Sixteenth Century Essays & Studies, Vol. 53
Since the late fourteenth century, European artists created an extensive body of images in paintings, prints, drawings, sculptures, and other media about the horrors of disease and death, as well as hope and salvation. This interdisciplinary study on disease in a metaphysical context is the first general overview of plague art written from an art historical standpoint. The book selects masterpieces created by Raphael, Titian, Tintoretto, Rubens, Van Dyck, and Poussin, and includes other minor works dating from the fourteenth to twentieth centuries. It highlights the most important innovative artistic works that originated during the Renaissance and the Catholic Reformation. This study of the changing iconographic patterns and their iconological interpretations opens windows to the past.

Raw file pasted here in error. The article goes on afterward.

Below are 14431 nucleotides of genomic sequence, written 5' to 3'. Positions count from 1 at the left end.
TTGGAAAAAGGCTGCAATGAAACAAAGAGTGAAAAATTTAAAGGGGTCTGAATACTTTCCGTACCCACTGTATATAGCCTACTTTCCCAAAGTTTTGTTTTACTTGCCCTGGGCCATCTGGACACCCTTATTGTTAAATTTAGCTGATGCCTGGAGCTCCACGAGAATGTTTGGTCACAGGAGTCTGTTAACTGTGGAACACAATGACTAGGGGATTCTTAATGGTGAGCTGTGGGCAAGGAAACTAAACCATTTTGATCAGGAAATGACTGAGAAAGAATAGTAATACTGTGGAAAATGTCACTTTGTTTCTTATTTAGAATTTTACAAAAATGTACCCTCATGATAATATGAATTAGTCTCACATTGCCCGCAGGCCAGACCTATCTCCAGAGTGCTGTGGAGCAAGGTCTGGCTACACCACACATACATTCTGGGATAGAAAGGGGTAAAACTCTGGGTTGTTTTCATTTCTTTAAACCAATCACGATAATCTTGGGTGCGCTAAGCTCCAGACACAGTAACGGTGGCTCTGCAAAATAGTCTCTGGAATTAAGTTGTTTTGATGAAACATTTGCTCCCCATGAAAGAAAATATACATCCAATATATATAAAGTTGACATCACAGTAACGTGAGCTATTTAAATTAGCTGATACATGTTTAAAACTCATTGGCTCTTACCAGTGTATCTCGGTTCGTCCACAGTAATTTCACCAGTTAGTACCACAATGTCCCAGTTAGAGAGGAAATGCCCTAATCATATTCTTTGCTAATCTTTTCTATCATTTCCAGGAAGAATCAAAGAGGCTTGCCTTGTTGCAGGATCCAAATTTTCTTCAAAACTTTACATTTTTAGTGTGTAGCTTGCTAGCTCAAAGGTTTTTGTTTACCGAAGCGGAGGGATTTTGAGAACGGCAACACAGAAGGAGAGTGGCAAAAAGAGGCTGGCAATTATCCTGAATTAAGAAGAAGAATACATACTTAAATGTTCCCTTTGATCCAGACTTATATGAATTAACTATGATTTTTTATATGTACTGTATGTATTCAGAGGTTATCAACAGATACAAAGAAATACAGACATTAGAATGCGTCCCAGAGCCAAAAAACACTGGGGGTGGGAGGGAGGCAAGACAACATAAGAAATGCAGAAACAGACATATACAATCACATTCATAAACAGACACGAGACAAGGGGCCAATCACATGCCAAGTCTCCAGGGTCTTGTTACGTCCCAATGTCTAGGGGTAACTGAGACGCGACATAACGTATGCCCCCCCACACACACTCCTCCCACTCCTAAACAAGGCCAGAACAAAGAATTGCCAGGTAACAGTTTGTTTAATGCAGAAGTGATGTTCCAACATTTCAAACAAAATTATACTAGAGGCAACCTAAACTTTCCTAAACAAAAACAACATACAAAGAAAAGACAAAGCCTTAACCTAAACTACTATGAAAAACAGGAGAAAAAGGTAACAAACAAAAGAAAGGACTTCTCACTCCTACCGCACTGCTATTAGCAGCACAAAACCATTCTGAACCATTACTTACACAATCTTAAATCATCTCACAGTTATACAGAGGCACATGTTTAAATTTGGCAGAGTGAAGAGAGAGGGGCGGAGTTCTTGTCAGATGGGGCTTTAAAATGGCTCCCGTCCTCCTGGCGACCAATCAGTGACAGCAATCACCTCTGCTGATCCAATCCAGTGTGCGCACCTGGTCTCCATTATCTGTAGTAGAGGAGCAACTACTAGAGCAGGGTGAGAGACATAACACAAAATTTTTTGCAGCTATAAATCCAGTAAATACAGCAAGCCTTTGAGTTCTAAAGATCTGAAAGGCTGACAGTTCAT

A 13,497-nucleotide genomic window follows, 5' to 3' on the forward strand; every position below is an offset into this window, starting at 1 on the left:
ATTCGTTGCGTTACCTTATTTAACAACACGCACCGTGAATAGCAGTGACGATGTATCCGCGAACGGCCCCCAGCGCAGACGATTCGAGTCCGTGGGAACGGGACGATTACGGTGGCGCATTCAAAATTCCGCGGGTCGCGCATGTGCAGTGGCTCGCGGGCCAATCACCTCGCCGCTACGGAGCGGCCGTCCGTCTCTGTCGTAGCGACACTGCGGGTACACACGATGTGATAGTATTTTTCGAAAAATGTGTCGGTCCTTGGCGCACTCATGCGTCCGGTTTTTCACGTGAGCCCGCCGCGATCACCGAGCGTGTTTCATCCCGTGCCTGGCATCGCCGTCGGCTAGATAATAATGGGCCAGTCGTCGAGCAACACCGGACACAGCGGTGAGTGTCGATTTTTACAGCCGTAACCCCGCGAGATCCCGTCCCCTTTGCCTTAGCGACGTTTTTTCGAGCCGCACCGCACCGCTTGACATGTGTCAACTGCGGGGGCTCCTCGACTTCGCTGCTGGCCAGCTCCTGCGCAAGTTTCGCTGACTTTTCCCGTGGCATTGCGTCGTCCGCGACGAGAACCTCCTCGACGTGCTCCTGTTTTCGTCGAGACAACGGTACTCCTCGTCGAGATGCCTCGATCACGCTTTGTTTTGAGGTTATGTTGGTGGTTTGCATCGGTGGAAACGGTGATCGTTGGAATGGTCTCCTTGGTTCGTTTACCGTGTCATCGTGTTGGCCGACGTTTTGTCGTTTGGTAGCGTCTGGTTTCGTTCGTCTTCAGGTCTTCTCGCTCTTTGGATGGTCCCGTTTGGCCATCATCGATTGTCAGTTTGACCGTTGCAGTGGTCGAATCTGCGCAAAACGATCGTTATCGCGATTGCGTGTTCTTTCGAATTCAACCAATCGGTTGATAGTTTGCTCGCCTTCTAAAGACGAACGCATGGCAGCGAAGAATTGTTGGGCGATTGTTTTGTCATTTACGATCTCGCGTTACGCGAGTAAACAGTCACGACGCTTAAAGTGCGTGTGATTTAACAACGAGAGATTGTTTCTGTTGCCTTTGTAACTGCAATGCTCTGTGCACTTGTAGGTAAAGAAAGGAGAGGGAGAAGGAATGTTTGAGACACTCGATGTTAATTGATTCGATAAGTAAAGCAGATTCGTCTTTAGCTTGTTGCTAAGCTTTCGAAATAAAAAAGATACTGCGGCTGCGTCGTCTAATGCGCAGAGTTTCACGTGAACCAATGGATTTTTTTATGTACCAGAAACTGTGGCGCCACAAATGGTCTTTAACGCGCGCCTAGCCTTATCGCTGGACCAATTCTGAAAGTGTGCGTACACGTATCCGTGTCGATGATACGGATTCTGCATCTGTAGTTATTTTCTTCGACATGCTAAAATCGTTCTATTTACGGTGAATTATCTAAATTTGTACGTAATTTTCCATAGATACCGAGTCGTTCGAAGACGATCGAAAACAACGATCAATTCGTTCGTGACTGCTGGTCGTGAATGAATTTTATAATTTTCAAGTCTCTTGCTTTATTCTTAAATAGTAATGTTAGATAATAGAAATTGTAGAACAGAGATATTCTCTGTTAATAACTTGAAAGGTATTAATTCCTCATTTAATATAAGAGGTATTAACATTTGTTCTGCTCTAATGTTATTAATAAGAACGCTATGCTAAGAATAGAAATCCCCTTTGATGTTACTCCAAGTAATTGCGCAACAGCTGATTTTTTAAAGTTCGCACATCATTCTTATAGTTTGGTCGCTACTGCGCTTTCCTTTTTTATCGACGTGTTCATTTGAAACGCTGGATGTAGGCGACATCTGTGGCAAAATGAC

Christine M. Boeckl developed great expertise in the fascinating subject of plague imagery and made an important scholarly contribution to this field of study.
—Arthur K. Wheelock, Jr., National Gallery of Art
I know of no scholar who has done more to elucidate the meaning and the significance underlying plague imagery. Such paintings are not relegated to the periphery of the European tradition, having for several centuries provided subject matter for major commissions. Yet today the context in which these images were created has been largely lost. Dr. Boeckl has made a remarkable contribution in helping to recover that missing information and has helped us to see such old masters as Poussin and Rubens with new eyes.
—William Pressly, University of Maryland
Christine M. Boeckl sets rigorous parameters and targets the essence of a subject both abundant and yet neglected.
—Jacqueline Brossollet, Pasteur Institute, Paris